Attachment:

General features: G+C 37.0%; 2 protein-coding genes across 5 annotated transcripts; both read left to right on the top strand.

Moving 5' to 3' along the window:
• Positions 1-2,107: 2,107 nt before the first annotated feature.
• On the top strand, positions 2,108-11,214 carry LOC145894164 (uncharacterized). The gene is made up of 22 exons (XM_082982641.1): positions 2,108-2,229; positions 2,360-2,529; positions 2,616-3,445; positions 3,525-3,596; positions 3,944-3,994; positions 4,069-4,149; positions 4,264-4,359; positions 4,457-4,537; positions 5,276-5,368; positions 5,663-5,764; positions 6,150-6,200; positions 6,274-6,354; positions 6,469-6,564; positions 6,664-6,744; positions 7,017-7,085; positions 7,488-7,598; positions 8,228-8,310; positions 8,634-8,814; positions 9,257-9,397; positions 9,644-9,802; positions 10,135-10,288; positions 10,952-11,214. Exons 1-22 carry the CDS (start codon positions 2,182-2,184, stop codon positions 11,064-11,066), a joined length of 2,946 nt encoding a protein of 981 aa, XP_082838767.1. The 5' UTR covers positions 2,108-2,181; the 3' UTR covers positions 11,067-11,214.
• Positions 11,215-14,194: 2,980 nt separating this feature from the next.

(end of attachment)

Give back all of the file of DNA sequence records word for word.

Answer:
General features: G+C 37.0%; 2 protein-coding genes across 5 annotated transcripts; both read left to right on the top strand.

Moving 5' to 3' along the window:
• Positions 1-2,107: 2,107 nt before the first annotated feature.
• On the top strand, positions 2,108-11,214 carry LOC145894164 (uncharacterized). The gene is made up of 22 exons (XM_082982641.1): positions 2,108-2,229; positions 2,360-2,529; positions 2,616-3,445; positions 3,525-3,596; positions 3,944-3,994; positions 4,069-4,149; positions 4,264-4,359; positions 4,457-4,537; positions 5,276-5,368; positions 5,663-5,764; positions 6,150-6,200; positions 6,274-6,354; positions 6,469-6,564; positions 6,664-6,744; positions 7,017-7,085; positions 7,488-7,598; positions 8,228-8,310; positions 8,634-8,814; positions 9,257-9,397; positions 9,644-9,802; positions 10,135-10,288; positions 10,952-11,214. Exons 1-22 carry the CDS (start codon positions 2,182-2,184, stop codon positions 11,064-11,066), a joined length of 2,946 nt encoding a protein of 981 aa, XP_082838767.1. The 5' UTR covers positions 2,108-2,181; the 3' UTR covers positions 11,067-11,214.
• Positions 11,215-14,194: 2,980 nt separating this feature from the next.